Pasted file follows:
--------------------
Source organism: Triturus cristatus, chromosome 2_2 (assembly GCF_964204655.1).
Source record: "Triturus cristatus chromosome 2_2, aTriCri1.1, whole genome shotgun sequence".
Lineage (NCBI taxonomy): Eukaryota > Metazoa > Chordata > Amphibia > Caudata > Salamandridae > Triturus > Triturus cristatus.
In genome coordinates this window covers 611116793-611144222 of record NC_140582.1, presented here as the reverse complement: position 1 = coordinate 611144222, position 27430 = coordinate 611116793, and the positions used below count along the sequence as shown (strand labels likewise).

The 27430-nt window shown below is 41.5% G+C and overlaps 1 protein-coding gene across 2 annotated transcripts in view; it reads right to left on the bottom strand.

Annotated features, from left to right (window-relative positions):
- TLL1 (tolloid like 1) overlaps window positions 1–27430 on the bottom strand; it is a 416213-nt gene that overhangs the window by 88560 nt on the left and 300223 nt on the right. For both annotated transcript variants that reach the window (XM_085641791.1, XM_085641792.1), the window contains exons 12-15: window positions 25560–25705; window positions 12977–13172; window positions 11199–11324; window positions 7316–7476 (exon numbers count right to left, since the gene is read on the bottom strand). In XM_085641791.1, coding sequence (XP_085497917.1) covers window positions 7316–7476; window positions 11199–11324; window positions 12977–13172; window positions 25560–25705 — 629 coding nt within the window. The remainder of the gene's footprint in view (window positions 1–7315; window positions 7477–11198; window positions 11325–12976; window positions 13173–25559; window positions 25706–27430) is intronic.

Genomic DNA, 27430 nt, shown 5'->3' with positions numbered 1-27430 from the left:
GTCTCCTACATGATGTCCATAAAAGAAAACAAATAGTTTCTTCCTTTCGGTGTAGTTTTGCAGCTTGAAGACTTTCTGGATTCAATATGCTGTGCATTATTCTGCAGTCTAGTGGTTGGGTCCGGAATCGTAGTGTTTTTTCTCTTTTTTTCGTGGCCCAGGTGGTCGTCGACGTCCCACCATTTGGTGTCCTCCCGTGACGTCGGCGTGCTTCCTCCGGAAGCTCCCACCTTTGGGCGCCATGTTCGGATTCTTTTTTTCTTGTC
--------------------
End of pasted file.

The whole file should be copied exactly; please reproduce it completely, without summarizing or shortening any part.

Source organism: Triturus cristatus, chromosome 2_2 (assembly GCF_964204655.1).
Source record: "Triturus cristatus chromosome 2_2, aTriCri1.1, whole genome shotgun sequence".
Lineage (NCBI taxonomy): Eukaryota > Metazoa > Chordata > Amphibia > Caudata > Salamandridae > Triturus > Triturus cristatus.
In genome coordinates this window covers 611116793-611144222 of record NC_140582.1, presented here as the reverse complement: position 1 = coordinate 611144222, position 27430 = coordinate 611116793, and the positions used below count along the sequence as shown (strand labels likewise).

The 27430-nt window shown below is 41.5% G+C and overlaps 1 protein-coding gene across 2 annotated transcripts in view; it reads right to left on the bottom strand.

Annotated features, from left to right (window-relative positions):
- TLL1 (tolloid like 1) overlaps window positions 1–27430 on the bottom strand; it is a 416213-nt gene that overhangs the window by 88560 nt on the left and 300223 nt on the right. For both annotated transcript variants that reach the window (XM_085641791.1, XM_085641792.1), the window contains exons 12-15: window positions 25560–25705; window positions 12977–13172; window positions 11199–11324; window positions 7316–7476 (exon numbers count right to left, since the gene is read on the bottom strand). In XM_085641791.1, coding sequence (XP_085497917.1) covers window positions 7316–7476; window positions 11199–11324; window positions 12977–13172; window positions 25560–25705 — 629 coding nt within the window. The remainder of the gene's footprint in view (window positions 1–7315; window positions 7477–11198; window positions 11325–12976; window positions 13173–25559; window positions 25706–27430) is intronic.

Genomic DNA, 27430 nt, shown 5'->3' with positions numbered 1-27430 from the left:
GTCTCCTACATGATGTCCATAAAAGAAAACAAATAGTTTCTTCCTTTCGGTGTAGTTTTGCAGCTTGAAGACTTTCTGGATTCAATATGCTGTGCATTATTCTGCAGTCTAGTGGTTGGGTCCGGAATCGTAGTGTTTTTTCTCTTTTTTTCGTGGCCCAGGTGGTCGTCGACGTCCCACCATTTGGTGTCCTCCCGTGACGTCGGCGTGCTTCCTCCGGAAGCTCCCACCTTTGGGCGCCATGTTCGGATTCTTTTTTTCTTGTC